The UK aviation regulator is gearing up for a “huge” number of claims from Monarch’s Atol protected customers following the collapse of the airline.
The Civil Aviation Authority estimates receiving 32,000 claims from people with future bookings and has instructed a number of professional handling agencies to manage the volume in an effort to ensure refunds are issued speedily.
The authority pledged that all Monarch Atol protected travellers or their travel agents will receive claim forms by email by Wednesday. Forms will then start to be processed by “dozens” of staff.
The CAA expects most legitimate claims to be processed within 28 days of receipt. If additional information is required this may take a little longer, but the CAA said it was committed to processing the claims as quickly as possible.
All refunds to Monarch’s Atol protected customers will be paid by the Air Travel Trust from the Atol fund that exists to protect customers in the event of a travel company failure.
Other Atol protected customers, who booked with a tour operator or travel agent, other than directly with Monarch, are being advised to speak to their Atol holder directly and they may be able to get a refund or be offered an alternative flight or holiday.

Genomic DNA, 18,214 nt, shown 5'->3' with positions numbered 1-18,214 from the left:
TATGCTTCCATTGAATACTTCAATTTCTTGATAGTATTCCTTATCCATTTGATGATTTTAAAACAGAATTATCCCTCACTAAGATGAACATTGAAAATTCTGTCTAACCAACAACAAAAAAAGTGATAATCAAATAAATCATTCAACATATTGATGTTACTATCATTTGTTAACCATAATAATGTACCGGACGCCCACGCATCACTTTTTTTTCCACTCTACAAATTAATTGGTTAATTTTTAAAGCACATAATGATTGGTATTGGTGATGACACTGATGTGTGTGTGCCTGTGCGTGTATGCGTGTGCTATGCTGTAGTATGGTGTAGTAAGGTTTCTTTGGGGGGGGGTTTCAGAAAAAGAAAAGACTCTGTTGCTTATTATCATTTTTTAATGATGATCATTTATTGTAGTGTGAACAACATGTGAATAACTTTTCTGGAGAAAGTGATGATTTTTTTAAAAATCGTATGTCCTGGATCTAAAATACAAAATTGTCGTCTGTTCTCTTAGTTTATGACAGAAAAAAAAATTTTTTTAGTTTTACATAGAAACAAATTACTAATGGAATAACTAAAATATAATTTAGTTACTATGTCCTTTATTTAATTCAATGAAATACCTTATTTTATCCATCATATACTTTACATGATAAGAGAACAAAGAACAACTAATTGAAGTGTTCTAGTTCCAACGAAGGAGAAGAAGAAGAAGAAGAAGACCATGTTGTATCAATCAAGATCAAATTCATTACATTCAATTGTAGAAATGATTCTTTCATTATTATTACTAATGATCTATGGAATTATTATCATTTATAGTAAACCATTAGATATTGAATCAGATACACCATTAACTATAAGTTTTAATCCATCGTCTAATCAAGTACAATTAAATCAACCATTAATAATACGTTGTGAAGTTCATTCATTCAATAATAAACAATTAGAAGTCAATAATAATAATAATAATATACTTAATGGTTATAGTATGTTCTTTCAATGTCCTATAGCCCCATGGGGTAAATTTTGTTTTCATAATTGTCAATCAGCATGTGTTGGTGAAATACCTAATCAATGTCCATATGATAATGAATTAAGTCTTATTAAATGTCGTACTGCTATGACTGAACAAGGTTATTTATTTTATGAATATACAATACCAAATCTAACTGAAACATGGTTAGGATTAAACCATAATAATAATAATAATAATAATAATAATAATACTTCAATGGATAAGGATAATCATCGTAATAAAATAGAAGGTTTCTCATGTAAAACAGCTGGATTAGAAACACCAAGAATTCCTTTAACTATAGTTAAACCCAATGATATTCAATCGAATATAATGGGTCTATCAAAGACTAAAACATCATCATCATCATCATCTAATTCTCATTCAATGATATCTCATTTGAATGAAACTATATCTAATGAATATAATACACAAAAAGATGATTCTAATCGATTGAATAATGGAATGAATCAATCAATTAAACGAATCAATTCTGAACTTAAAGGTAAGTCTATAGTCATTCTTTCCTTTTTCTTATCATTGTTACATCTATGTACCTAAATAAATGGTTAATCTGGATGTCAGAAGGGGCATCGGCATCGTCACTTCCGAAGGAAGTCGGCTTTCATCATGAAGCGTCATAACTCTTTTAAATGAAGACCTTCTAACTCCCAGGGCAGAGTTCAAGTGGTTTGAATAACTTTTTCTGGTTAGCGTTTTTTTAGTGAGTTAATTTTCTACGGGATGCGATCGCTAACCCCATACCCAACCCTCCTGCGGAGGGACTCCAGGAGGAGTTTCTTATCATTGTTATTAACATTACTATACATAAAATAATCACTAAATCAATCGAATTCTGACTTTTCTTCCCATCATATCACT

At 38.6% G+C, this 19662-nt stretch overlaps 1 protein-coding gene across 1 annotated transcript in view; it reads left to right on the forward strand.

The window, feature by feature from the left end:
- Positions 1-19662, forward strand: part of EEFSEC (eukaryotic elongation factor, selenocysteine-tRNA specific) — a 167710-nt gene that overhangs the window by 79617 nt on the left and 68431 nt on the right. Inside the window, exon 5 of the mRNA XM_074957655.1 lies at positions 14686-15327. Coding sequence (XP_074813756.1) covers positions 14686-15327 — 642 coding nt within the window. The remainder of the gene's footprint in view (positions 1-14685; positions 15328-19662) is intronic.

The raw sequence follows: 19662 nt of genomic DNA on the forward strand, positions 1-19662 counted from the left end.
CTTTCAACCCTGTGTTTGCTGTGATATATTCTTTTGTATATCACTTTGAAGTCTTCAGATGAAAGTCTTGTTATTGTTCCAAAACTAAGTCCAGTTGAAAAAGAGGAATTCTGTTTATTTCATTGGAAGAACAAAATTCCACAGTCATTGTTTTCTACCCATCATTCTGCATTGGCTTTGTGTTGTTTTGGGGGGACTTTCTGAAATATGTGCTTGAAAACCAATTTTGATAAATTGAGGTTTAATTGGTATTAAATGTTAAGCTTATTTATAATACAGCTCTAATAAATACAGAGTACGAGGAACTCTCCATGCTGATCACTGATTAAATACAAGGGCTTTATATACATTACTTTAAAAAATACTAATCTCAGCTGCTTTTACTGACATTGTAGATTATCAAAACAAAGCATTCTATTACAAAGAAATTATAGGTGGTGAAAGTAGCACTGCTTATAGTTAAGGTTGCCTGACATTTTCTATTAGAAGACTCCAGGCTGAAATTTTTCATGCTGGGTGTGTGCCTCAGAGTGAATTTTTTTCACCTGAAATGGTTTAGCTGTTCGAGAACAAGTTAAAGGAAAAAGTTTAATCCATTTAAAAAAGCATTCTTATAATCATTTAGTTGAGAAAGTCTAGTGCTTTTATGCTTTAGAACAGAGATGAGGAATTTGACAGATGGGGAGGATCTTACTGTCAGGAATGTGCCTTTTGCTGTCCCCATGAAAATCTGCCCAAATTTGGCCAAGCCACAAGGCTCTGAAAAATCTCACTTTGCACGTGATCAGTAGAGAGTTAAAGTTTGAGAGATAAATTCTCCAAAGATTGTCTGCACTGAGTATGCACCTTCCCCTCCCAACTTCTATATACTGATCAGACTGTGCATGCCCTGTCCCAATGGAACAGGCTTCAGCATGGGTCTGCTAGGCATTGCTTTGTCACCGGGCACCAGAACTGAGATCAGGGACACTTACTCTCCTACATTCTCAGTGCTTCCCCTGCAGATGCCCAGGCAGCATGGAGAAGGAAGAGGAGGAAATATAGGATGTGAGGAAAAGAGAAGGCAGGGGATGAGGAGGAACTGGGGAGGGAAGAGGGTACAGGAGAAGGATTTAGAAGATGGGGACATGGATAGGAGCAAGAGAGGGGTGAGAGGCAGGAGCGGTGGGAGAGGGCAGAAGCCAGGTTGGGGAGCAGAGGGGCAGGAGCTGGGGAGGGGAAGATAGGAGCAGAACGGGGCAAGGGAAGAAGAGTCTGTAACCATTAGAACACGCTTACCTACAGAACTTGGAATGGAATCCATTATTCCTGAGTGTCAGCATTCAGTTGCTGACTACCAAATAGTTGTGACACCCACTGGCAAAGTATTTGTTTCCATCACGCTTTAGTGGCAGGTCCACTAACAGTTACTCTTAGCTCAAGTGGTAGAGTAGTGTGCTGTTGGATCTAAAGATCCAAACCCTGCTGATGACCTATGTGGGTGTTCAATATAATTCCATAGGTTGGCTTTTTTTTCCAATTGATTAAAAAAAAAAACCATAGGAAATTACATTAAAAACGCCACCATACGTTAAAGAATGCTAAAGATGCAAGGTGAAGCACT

CAA chief executive Andrew Haines said: “We recognise there are many thousands of Monarch customers who will be bitterly disappointed that their holidays have been cancelled.
“Those who bought a package holiday from Monarch are Atol protected, which means they have full financial protection and are entitled to a full refund of the cost of their holiday.
“By streamlining our processes and using experienced handlers, we aim to ensure claims are managed effectively and customers receive their refunds as quickly as possible.”
More than 60% of the 110,000 Monarch customers who were abroad when the company collapsed in the early hours of last Monday are already back in the UK, on more than 350 special rescue flights.
Haines said: “Our flying programme is continuing and we are pleased that the clear majority of people, well above 95%, are arriving in the UK within a few hours of their original Monarch flight time.
“As we move into week two, the flying programme will present new challenges as we combine passengers from a number of smaller flights onto one larger plane.
“This will undoubtedly lead to some people needing to arrive at the airport earlier than planned. Our advice to passengers is to look at the website – monarch.caa.co.uk – at least 24 hours before your original flight time to confirm what time you will need to get to the airport.”
A total of 54 flights were completed on the sixth day of the CAA’s repatriation operation on Saturday, returning 11,155 people to the UK.
About 40,000 passengers are still to to be returned to the UK over the next eight days.
The CAA said it was working around the clock, in conjunction with government, to deliver the replacement flying programme following the administration of Monarch Airlines.
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